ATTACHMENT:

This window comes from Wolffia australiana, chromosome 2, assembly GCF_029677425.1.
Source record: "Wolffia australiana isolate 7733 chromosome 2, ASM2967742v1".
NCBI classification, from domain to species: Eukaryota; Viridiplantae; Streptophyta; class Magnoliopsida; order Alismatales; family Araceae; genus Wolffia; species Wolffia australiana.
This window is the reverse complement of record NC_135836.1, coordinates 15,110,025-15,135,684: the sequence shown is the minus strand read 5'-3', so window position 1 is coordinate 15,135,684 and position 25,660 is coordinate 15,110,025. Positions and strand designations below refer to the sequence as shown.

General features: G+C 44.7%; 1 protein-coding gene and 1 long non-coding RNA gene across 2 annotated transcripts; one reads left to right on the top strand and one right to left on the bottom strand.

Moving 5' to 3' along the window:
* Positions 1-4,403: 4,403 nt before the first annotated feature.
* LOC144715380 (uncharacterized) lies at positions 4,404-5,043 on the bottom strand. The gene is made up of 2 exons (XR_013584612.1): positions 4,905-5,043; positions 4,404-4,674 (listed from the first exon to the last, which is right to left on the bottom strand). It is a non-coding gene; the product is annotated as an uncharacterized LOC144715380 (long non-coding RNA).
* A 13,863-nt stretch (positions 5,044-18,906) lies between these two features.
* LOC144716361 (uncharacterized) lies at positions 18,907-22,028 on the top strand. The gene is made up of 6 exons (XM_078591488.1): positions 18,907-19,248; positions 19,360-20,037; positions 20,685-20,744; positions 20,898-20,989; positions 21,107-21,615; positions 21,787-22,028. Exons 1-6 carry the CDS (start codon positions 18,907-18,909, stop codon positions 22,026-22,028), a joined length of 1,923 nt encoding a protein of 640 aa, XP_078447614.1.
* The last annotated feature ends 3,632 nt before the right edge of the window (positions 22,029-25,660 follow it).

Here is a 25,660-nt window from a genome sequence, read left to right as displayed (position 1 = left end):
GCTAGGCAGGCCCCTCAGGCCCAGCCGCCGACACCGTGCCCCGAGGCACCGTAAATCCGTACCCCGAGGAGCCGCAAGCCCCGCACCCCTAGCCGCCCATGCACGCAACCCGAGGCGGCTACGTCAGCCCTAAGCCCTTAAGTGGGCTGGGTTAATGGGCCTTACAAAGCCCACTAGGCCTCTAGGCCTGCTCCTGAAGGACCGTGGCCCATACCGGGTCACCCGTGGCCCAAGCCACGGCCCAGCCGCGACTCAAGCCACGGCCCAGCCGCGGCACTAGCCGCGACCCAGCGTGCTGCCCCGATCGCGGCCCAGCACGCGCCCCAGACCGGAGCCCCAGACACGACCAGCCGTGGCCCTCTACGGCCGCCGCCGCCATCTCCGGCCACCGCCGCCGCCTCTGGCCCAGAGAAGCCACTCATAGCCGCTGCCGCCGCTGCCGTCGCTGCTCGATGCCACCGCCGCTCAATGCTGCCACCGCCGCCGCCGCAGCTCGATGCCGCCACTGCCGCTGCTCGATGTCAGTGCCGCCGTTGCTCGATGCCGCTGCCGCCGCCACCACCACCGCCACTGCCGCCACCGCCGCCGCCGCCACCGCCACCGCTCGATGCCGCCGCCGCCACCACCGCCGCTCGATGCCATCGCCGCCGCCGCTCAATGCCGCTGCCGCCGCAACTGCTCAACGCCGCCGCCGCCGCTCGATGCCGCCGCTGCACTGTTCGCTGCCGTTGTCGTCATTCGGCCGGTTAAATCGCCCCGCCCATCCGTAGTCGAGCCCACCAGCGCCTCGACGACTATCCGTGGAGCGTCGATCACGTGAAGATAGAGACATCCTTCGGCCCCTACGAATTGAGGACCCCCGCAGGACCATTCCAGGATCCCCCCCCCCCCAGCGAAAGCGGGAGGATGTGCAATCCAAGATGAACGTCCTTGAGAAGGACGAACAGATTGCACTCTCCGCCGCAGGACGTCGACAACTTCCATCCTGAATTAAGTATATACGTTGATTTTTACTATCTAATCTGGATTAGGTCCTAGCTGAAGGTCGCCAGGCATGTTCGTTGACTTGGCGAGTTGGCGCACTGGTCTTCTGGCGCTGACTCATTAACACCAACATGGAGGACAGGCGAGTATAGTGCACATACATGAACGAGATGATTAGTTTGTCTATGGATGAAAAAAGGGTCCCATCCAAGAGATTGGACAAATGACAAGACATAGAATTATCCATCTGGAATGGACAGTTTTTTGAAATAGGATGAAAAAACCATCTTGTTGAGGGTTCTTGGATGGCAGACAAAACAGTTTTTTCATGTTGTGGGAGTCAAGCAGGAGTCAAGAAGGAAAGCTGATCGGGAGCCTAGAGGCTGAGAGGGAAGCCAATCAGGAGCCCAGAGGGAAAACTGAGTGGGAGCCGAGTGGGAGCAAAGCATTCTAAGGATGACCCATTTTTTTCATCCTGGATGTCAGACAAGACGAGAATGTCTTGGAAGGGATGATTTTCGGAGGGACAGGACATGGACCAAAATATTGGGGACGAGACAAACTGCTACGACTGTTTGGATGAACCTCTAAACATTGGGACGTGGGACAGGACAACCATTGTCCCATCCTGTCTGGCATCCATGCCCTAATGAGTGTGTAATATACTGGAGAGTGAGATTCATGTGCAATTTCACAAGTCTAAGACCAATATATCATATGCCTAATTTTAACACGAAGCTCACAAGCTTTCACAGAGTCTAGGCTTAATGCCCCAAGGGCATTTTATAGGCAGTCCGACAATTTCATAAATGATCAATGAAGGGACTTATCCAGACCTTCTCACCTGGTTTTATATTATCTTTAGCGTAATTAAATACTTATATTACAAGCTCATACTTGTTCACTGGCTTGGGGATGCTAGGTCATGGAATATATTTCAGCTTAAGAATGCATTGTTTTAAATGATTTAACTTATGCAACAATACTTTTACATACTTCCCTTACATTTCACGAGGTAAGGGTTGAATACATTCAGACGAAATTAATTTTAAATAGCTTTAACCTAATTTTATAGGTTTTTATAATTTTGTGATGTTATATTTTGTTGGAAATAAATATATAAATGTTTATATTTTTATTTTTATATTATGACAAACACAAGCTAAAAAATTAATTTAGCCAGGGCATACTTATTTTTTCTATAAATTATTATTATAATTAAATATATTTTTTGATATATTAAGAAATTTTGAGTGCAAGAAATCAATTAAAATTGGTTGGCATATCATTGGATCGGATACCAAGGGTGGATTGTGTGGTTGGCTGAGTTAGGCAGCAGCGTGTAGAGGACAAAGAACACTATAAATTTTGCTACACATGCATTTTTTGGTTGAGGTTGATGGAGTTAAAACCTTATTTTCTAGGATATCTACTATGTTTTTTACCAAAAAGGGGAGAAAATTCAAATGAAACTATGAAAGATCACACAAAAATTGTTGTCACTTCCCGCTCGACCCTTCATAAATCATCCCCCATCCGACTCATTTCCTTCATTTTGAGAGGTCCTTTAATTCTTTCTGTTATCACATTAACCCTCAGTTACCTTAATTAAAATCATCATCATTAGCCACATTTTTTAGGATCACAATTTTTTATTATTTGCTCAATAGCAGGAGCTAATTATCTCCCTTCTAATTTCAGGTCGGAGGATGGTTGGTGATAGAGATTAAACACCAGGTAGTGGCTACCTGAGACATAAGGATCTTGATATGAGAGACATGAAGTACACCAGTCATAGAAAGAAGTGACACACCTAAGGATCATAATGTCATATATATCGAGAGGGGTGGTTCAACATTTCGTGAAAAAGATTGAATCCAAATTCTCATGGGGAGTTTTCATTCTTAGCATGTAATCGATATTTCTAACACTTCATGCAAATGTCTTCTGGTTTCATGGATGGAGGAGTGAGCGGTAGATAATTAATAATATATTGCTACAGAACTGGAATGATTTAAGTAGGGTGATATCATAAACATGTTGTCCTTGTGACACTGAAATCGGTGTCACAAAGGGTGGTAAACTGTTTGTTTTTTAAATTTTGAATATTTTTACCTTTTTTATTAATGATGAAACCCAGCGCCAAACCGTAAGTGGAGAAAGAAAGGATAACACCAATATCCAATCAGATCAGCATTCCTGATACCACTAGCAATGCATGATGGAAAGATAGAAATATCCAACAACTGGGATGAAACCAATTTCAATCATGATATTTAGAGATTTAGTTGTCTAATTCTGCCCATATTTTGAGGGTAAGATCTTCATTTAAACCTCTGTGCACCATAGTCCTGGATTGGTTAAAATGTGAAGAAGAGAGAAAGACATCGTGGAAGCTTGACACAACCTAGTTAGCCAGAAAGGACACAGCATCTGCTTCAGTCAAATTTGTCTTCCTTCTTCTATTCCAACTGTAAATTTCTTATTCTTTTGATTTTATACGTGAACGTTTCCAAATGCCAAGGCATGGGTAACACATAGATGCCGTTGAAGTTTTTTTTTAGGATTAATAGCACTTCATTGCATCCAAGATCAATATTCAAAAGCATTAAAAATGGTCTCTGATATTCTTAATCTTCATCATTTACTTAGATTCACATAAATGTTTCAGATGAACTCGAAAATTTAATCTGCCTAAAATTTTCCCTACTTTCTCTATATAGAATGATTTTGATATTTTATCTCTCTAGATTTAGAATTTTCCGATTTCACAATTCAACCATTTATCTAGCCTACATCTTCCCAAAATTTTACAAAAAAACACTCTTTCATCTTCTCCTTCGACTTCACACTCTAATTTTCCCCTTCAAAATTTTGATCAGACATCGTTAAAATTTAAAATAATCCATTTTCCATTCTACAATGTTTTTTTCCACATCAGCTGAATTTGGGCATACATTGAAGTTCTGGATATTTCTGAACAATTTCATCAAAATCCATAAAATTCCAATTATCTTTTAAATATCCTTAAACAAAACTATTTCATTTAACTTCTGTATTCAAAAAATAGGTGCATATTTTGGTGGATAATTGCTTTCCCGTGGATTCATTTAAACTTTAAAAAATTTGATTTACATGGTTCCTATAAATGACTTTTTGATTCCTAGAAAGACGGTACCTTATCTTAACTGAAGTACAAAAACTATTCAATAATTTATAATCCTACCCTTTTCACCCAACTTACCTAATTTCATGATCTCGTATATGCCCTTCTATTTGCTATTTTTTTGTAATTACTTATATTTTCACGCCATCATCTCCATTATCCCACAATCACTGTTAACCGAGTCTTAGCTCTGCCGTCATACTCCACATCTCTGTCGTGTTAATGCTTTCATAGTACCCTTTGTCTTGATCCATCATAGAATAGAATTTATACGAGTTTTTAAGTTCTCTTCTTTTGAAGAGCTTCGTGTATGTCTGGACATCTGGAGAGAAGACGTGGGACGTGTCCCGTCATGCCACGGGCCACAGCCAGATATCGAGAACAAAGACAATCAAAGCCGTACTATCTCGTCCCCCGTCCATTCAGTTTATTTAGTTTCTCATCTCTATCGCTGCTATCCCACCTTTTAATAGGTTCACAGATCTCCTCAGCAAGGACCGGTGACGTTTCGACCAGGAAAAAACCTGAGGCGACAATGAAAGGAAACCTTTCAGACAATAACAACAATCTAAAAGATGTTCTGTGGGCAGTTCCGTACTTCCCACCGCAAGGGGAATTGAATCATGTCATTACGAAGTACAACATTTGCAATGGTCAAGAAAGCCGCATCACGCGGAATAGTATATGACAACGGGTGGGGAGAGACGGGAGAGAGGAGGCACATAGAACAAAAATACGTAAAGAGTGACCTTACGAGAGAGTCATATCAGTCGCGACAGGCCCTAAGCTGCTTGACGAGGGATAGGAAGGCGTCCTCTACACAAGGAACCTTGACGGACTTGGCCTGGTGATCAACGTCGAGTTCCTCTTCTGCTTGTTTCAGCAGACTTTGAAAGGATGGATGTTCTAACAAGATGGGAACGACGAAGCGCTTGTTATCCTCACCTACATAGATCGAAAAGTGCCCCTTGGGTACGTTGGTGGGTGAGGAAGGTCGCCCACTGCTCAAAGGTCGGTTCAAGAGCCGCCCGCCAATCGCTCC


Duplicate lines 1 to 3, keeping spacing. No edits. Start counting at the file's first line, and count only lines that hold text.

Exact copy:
This window comes from Wolffia australiana, chromosome 2, assembly GCF_029677425.1.
Source record: "Wolffia australiana isolate 7733 chromosome 2, ASM2967742v1".
NCBI classification, from domain to species: Eukaryota; Viridiplantae; Streptophyta; class Magnoliopsida; order Alismatales; family Araceae; genus Wolffia; species Wolffia australiana.